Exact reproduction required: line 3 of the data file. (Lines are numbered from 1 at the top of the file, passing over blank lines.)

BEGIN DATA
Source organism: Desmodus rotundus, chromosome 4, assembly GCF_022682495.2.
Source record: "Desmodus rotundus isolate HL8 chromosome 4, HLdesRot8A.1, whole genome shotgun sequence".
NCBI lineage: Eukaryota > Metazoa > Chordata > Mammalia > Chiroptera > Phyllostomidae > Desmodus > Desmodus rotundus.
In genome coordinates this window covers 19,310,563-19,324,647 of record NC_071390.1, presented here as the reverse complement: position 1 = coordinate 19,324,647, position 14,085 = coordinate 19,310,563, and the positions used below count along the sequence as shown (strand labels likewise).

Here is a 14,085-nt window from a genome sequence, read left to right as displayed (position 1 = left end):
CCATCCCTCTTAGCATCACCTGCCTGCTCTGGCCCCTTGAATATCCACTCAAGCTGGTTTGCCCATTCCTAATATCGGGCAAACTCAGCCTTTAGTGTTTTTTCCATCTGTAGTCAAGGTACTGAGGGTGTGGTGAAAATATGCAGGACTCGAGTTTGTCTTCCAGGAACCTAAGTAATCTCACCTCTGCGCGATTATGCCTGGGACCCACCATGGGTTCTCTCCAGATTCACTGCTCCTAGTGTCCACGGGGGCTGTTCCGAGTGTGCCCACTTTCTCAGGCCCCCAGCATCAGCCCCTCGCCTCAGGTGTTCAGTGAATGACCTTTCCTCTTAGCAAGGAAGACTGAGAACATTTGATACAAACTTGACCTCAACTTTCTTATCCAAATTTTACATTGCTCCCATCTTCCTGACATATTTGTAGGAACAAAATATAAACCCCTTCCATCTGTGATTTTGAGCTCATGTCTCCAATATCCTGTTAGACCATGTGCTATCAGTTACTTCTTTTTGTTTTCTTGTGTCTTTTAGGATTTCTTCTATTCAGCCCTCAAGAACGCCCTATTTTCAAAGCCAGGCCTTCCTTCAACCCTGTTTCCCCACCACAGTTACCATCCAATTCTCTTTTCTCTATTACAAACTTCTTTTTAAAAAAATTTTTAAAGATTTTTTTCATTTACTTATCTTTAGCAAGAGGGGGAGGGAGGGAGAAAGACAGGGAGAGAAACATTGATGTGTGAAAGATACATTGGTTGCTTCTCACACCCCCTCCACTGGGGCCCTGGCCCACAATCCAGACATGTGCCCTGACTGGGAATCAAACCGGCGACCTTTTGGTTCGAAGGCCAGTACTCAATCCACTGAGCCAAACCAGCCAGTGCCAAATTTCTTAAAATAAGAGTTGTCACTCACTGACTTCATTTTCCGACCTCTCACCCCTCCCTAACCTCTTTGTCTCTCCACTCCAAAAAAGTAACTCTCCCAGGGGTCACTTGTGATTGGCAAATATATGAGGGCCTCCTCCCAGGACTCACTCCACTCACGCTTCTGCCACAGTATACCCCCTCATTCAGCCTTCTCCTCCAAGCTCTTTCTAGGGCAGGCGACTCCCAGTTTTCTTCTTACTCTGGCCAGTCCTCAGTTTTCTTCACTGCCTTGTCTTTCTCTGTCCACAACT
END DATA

NCBI lineage: Eukaryota > Metazoa > Chordata > Mammalia > Chiroptera > Phyllostomidae > Desmodus > Desmodus rotundus.